I have a bag containing the digits 0 through 9, and used six of them to stick two different threedigit perfect squares on the foreheads of Paul and George. Both Paul and George know this fact, but each one can see only the other's number.
I ask Paul, "How many of the digits remaining in my bag can you exactly tell me?"
Paul replies, "Three."
If I now ask the same question to George, what should he reply?
(In reply to
re(2): George's answer by Bob Smith)
Sorry. I misunderstood.
Stated in more detail:
There are only 13 3digit perfect squares that have no repeated digits. Of these, 16, 196 and 961 share the same digits, as do 256 and 625, so there are only 10 sets of 3 digits. None of them have a zero, so it's already known that a zero is in the leftover pile.
The possible combinations for the two people are shown below, marked with the leftovers other than zero:
169 256 289 324 361 529 576 729 784 841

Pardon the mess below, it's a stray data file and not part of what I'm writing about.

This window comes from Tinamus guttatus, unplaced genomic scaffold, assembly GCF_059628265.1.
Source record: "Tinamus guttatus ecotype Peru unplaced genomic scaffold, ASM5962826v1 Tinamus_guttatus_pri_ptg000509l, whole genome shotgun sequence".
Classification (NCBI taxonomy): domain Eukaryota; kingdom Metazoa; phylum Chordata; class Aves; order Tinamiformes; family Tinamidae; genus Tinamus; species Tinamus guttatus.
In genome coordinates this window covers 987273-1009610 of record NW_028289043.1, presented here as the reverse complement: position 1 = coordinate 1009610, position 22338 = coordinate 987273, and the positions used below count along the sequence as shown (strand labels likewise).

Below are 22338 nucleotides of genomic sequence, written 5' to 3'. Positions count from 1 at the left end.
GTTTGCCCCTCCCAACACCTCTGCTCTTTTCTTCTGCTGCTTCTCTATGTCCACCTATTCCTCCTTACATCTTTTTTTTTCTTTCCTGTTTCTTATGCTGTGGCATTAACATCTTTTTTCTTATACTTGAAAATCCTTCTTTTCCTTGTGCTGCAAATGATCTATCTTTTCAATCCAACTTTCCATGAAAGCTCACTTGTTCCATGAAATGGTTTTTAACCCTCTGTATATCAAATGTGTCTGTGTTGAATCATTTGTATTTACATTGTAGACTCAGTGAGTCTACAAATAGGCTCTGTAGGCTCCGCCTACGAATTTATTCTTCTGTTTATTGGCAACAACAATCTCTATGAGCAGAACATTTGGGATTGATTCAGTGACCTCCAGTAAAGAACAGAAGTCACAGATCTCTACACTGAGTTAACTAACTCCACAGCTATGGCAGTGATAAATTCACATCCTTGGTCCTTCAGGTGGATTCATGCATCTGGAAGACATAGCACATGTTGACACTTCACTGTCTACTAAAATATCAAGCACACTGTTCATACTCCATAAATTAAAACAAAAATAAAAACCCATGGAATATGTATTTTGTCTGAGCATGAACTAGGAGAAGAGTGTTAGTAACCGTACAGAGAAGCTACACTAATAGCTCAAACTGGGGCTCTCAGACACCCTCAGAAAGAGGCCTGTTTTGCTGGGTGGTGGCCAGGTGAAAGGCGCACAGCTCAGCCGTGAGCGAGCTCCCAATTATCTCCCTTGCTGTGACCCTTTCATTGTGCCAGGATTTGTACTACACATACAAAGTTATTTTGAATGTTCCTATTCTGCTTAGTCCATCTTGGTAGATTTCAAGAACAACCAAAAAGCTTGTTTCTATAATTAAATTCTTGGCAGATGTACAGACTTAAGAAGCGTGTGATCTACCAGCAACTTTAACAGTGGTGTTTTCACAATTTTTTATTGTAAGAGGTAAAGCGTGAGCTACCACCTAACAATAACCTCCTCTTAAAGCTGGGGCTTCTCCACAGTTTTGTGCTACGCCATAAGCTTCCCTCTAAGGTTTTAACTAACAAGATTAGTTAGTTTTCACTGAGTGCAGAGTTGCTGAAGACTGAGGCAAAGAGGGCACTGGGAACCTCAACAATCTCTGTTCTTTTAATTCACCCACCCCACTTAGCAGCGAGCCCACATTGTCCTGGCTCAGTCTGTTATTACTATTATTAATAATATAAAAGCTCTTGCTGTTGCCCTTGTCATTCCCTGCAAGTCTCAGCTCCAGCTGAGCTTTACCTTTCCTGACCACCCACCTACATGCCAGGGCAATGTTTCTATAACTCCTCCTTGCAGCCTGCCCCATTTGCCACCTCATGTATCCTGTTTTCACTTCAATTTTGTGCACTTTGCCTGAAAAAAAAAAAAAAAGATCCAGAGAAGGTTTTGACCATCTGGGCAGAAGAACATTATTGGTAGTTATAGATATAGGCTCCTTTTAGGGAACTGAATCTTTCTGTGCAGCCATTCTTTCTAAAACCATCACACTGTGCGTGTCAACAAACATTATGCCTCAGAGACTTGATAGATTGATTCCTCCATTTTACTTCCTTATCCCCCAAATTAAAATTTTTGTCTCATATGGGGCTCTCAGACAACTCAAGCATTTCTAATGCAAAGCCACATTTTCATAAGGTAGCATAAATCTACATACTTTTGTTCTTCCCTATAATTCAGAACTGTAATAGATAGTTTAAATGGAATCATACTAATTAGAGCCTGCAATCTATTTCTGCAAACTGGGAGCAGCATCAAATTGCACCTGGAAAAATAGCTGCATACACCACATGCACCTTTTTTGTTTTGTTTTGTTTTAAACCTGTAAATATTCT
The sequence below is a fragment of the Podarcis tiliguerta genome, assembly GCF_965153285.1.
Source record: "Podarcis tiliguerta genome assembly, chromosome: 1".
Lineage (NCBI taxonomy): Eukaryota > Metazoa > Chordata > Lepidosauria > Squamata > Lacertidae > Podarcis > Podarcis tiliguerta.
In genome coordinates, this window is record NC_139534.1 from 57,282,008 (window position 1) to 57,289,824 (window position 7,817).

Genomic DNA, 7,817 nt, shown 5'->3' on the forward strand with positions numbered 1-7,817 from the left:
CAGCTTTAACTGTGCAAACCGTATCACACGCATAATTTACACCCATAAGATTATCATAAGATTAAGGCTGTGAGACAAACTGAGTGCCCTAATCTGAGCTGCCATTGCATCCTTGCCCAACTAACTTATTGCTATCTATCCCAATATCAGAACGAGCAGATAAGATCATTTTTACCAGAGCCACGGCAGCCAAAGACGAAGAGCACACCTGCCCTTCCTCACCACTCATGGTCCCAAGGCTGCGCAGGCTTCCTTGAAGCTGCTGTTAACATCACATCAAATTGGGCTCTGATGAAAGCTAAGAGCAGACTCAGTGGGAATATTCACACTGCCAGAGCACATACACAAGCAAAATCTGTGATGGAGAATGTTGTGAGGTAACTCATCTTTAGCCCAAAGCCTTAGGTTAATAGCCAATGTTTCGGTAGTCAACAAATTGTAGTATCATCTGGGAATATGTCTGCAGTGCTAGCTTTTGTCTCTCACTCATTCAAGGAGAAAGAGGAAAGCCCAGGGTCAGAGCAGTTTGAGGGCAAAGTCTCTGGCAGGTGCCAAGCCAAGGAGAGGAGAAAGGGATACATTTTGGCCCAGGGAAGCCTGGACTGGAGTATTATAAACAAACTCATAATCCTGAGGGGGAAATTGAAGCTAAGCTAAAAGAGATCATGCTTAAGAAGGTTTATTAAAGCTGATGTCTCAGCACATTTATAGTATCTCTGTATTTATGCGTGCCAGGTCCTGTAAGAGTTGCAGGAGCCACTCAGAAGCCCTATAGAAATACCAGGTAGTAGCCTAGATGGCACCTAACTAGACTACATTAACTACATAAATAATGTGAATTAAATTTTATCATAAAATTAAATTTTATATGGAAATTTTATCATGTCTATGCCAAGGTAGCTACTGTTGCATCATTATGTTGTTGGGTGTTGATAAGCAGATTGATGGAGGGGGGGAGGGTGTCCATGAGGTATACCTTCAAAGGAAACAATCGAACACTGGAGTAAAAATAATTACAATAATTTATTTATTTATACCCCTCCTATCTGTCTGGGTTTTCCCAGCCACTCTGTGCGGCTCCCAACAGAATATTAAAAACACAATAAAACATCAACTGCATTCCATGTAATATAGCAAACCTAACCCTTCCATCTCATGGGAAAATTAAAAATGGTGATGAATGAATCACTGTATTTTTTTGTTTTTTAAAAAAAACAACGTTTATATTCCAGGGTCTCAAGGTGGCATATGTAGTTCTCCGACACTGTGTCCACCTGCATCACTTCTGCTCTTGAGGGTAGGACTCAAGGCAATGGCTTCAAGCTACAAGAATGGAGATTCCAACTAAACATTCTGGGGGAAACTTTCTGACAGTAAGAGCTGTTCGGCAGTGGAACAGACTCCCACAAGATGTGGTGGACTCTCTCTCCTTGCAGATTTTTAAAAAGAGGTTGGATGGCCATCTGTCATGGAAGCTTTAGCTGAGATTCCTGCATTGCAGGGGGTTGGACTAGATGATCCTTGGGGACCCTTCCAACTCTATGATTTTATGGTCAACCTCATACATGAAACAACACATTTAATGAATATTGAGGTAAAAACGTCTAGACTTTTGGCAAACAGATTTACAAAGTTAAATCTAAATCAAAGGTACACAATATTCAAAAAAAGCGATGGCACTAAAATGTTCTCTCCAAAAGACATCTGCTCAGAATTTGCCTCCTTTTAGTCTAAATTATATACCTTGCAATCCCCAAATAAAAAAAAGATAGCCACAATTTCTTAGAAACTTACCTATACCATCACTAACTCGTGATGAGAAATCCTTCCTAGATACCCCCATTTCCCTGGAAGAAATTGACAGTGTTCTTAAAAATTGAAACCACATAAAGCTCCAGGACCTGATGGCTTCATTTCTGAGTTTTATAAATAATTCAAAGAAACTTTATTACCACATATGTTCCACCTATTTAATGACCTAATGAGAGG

169 578 235
256 139 739
289 457 134
324 578 189
361 457 478 458 259
529 478 136 736
576 134 189 239
729 458 356
784 235 139 259 136
841 739 736 239 356
If the left column represents what Paul sees on George's forehead, then he would have been able to identify two of the digits (plus the zero, making three in all) left over, only if he saw 256.
So when George saw the 784 or 841 on Paul's forehead, he'd know precisely the four remaining digits: either 1, 3, 9 and 0 or 7, 3, 9 and 0, respectively.
Edited on August 4, 2005, 7:38 pm

Posted by Charlie
on 20050804 18:15:04